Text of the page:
The two sides of the Jefferson Davis incident are the same two sides that exist in contemporary monument debates. On one hand are certain, mostly white, Southerners who want their flags flown and their statues erected as monuments to their heritage. On the other side are those who feel that monuments to such people represent a deification of the values for which they fought. This is still the great underlying truth of Confederate flag debates: Neoconfederates see Northerners as patronizing, hypocritical outsiders who don’t respect their heritage, and many Northerners see the pro-flag faction as backwards, ignorant, and racist —in large part because the flag stood for, and still stands for, treason and white supremacy. Each side feels misunderstood, misheard, and mistreated, contributing to the cyclical nature of these conflicts. For the most part, neither side is particularly interested in exploring the fundamental racial aspects of the conflict; instead, it is purported to be entirely a question of heritage and memory. Our contemporary debates about Confederate monuments, whether they are statues in Charlottesville or flags tucked away in a Minnesota archive, are not, ultimately, very different from the debates of over a century ago.

Group photo of five uniformed soldiers standing and one officer sitting in a chair.
First Minnesota Volunteers (Minnesota Historical Society)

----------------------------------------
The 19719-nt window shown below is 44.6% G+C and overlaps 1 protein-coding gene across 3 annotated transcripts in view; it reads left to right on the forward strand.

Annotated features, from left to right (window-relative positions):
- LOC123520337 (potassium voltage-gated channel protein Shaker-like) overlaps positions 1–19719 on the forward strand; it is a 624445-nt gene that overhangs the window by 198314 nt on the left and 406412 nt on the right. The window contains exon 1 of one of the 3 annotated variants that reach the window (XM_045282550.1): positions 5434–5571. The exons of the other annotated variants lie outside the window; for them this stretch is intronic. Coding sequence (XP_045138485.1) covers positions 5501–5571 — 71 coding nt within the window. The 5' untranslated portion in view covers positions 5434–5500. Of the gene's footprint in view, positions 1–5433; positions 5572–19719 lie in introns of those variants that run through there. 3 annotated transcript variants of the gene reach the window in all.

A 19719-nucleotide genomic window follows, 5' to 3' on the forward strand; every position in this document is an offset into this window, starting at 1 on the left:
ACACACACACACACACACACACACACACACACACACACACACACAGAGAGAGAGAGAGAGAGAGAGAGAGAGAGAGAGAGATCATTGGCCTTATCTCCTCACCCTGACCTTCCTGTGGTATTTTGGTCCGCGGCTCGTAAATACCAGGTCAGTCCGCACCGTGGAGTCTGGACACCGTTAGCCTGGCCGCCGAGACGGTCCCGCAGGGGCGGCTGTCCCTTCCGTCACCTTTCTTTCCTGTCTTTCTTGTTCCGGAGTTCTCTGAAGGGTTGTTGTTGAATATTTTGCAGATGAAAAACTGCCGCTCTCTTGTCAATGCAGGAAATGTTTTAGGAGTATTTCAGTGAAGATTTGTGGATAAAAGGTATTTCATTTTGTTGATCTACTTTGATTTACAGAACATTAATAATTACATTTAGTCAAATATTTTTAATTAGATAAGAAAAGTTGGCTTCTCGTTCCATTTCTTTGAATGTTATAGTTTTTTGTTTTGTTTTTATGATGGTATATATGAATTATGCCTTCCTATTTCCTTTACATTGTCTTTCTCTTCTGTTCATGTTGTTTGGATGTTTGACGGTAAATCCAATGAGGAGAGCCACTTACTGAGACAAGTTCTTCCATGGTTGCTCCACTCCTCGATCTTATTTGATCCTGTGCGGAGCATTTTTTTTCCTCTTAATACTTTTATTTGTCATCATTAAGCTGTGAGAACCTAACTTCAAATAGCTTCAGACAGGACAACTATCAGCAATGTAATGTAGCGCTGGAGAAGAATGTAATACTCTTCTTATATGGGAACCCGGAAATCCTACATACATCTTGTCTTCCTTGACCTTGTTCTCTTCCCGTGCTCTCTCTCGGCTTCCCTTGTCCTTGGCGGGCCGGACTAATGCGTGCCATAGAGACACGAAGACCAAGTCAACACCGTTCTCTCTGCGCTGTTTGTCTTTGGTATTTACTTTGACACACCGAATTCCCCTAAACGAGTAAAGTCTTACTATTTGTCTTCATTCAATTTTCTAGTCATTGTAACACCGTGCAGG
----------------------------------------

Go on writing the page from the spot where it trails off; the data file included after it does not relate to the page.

Every few years, the state of Virginia asks the state of Minnesota to please return that Confederate flag, the one that the Minnesotans captured at Gettysburg in 1863. Minnesota, so far, has never shown any interest in doing so.[9] The flag was captured on the third day of the battle by the Minnesota First, a regiment that had, the day before, suffered extreme casualties in a near-suicidal charge to hold the Union line. According to some accounts, the regiment saved the battle, and the Union.[10] Today, the flag is imbued with a new mythology, one of Union heroism and Minnesotan sacrifice, and the state is determined to hold on to its trophy. In 2000, responding to a request to return the flag, Governor Jesse Ventura summed up the state’s policy quite succinctly: “Absolutely not. Why? I mean, we won.”[11]

[1] David Mistich, “After Removing Two Confederate Statues, Charlottesville Officials Vote to Take Down a Third,” NPR (July 10, 2021).

[2]“The History and Future of Confederate Monuments,” CBS News (July 12, 2020).